I can’t imagine the courage it took to sing these words in 1959 let alone 1939.

This song has a fascinating origin.

Thomas Shipp and Abram Smith were two Black men who were hanged in a spectacle lynching in 1930.  A photograph was taken by studio photographer Lawrence Beitler.  He sold thousands of copies of the print [which is amazingly disturbing and I can’t imagine who would have bought them].  In 1937 Abel Meeropol, a Jewish school teacher from New York City saw a copy of Beitler’s 1930 photograph which “haunted [him] for days” and inspired his poem “Bitter Fruit” which was published in The New York Teacher in 1937 (under the pseudonym Lewis Allan). Meeropol then set his poem to music, renaming it “Strange Fruit” which Billie Holiday recorded in 1939.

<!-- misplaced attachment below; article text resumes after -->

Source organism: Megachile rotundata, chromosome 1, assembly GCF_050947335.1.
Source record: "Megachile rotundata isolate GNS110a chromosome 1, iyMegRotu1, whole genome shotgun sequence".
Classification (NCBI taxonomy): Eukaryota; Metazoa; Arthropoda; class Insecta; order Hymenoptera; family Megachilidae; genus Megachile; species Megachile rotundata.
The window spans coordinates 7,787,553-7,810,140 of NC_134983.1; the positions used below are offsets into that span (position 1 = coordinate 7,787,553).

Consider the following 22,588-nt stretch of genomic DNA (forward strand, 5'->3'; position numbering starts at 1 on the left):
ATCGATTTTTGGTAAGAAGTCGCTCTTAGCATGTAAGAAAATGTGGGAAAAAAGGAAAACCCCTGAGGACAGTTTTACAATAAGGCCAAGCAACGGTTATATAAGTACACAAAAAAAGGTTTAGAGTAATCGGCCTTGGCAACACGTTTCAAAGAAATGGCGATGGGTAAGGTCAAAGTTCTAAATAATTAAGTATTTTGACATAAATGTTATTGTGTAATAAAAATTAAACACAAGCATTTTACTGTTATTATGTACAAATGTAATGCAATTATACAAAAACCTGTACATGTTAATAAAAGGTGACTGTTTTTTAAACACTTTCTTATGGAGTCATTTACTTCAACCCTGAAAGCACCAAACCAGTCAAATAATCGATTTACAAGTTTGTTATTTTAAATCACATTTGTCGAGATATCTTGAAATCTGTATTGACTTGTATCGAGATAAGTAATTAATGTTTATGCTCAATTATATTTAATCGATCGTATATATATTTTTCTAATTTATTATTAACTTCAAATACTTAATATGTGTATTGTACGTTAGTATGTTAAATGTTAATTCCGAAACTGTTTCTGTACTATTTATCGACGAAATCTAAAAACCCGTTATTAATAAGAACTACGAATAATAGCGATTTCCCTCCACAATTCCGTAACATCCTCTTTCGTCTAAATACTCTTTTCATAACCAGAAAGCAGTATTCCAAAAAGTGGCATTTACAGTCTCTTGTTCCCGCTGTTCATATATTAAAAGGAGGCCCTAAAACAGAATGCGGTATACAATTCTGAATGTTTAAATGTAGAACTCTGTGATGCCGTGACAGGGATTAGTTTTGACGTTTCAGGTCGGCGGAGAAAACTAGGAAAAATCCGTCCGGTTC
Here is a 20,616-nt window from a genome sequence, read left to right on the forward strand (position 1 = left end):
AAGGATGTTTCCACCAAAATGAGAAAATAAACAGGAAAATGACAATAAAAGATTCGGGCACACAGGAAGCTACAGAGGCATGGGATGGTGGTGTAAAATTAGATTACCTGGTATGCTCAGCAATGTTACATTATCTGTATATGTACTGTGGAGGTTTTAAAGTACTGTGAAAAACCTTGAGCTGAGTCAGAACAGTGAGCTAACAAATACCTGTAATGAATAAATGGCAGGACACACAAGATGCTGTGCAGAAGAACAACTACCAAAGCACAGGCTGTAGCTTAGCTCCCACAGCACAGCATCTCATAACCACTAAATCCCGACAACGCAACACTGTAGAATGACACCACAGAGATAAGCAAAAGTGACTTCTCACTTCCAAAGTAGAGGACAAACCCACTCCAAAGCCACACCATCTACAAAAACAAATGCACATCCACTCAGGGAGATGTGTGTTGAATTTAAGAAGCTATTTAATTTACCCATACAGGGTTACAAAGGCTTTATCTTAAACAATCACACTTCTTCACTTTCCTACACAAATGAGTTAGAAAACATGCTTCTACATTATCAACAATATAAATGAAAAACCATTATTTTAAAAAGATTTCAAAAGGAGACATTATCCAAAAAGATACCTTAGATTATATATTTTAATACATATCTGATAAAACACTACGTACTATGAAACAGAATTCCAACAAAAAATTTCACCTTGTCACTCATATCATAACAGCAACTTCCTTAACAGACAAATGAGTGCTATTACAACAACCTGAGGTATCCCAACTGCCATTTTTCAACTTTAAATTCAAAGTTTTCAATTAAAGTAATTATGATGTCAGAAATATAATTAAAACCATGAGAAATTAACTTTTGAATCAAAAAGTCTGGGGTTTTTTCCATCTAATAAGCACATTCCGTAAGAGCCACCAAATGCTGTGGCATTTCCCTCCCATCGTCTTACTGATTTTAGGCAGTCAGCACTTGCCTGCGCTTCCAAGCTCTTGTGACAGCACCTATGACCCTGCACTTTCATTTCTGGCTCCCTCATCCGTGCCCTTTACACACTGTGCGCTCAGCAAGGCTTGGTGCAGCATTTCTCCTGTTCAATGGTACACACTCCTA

[READ: March 8, 2021] Kindred [the fight]

This week took us to the end of the book.

Dana arrived home with Kevin this time.  He’s initially happy to be home, but is soon very restless. He was in the past for five years.  They have only been in their new house together a few days–noting is familiar here.  He is agitated and irritable.  He tells her about some of the horrible things he’s seen like a woman dying in childbirth.  It’s interesting that this horror comes from Kevin telling Dana about a woman’s whose master beat her until the baby fell out of her.

I feel like Kevin is overreacting to his return–his agitation seems way too great.  I realize that things are new in this house, but you’d think that even after five years, being home wouldn’t be such a bad thing.  And then he tells a story like the above and while I still don’t understand why it’s not just a relief to be out of there, i can see that he’s got PTSD.

But he was jumpy–the sound of jet overhead freaked him out.  Again, would five years without a jet overhead make you forget that they existed before hand?